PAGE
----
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    Re: Testing Radiator Pressure

    Quote Originally Posted by Melville View Post
    Now that I've reached a certain age, my wife points that out to me too.
    I don't know if I would send that one back in her direction, just sayin'...
    Putting the fun in dysfunction...

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    Re: Testing Radiator Pressure

    Quote Originally Posted by emerydc8 View Post
    Just drove it in 100 degree, stop-and-go traffic and did not see more than 90C on the coolant temp! This was definitely the problem. How I missed these pieces is beyond me.
    Glad you have it fixed, Jon! Since the radiator is also new, there is a chance the old radiator (despite being only a few years old) may have had restricted flow or thermal transfer issues. I've had that problem once myself, on a different 124 chassis, chasing an overheating problem... I replaced everything else including a new dealer water pump because the radiator simply could not be at fault, at only 4 years old. Yep, you guessed it, new radiator cured it. That was back circa 1997 when the internet was still in diapers and forums were basically nonexistent...


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    Re: Testing Radiator Pressure

    At least I'm not the only one who threw parts at an overheating problem. I presumed that because there appeared to be no flow restriction when I flushed the radiator out with a garden hose the radiator was okay. It's nice to see temps back down below 95C all the time.
    Jon D.
    1994 E420
    1995 E420

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    Re: Testing Radiator Pressure

    If radiators could be see-thru.....

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    Re: Testing Radiator Pressure

    Quote Originally Posted by emerydc8 View Post
    At least I'm not the only one who threw parts at an overheating problem. I presumed that because there appeared to be no flow restriction when I flushed the radiator out with a garden hose the radiator was okay. It's nice to see temps back down below 95C all the time.
    Jon, I did the exact same thing with the 4-year-old radiator. I removed it to clean the fins, put a garden hose in one end, and there was plenty of flow out the other side - no restrictions. This also reinforced my assumption the radiator was fine. There was nothing visibly wrong externally, I believe there must have been some sort of corrosion or deposits internally that were reducing thermal transfer. Interestingly, the replacement radiator worked well for maybe 10 years, then the temps started to slowly creep upward again in summer, not as bad as the first time though. I think I found a tiny leak when pressure testing so I replaced the radiator again, and with the new radiator the temps were considerably lower. Weird stuff. On the flip side - I've also heard that sometimes new radiators can cause HIGHER temps, at least for a while. That is a bizarre phenomenon I don't fully understand, but IIRC Klink has seen this multiple times...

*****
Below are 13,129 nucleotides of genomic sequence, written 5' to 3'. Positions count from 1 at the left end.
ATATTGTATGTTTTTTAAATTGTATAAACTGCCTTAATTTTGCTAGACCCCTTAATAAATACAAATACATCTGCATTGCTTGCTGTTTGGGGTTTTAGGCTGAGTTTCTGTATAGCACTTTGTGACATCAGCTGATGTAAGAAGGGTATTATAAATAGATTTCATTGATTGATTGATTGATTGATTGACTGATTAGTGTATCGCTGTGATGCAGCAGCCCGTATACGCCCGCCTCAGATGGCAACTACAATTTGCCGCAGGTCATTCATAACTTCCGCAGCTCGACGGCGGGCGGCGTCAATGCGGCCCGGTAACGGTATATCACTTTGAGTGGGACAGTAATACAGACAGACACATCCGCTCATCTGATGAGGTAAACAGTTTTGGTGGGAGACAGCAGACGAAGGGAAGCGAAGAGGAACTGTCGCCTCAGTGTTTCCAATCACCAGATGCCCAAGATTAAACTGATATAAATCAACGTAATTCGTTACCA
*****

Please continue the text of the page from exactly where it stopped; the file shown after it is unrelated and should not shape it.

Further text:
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    Re: Testing Radiator Pressure

    Do you remember what brand your radiators were? I had a Behr and replaced it with a Nissens this time. Not sure there's much difference (except in price).
    Jon D.
    1994 E420
    1995 E420

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    E500 n00b nocfn's Avatar
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    Re: Testing Radiator Pressure

    Jumping in, the Nissens I used to replace a Behr Original in the C126 is still operating wonderfully. It has been about 4 years in Houston heat.
    1994 E500
    249/275 - 8F19 or 8F32 or 8320

    1991 560 SEC
    199/268
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    Re: Testing Radiator Pressure

    Several years ago, I replaced the original OE Behr radiator in my E500 with a new Nissens from my parts stock. My original radiator burst when I was on the freeway, and I barely made it home before overheating the car.

    The Nissens made no difference in running temp. A replacement MB fan clutch from a 1992 500E, with 50K on it when it "donated" the fan clutch, has made a SLIGHT difference in running temps, but perhaps only 5 degrees C cooler. I have a brand new MB OE fan clutch ("Horton") that I need to install. I believe faulty fan clutch as been the culprit with my car running hot ever since I moved to Houston.

    Cheers,
    Gerry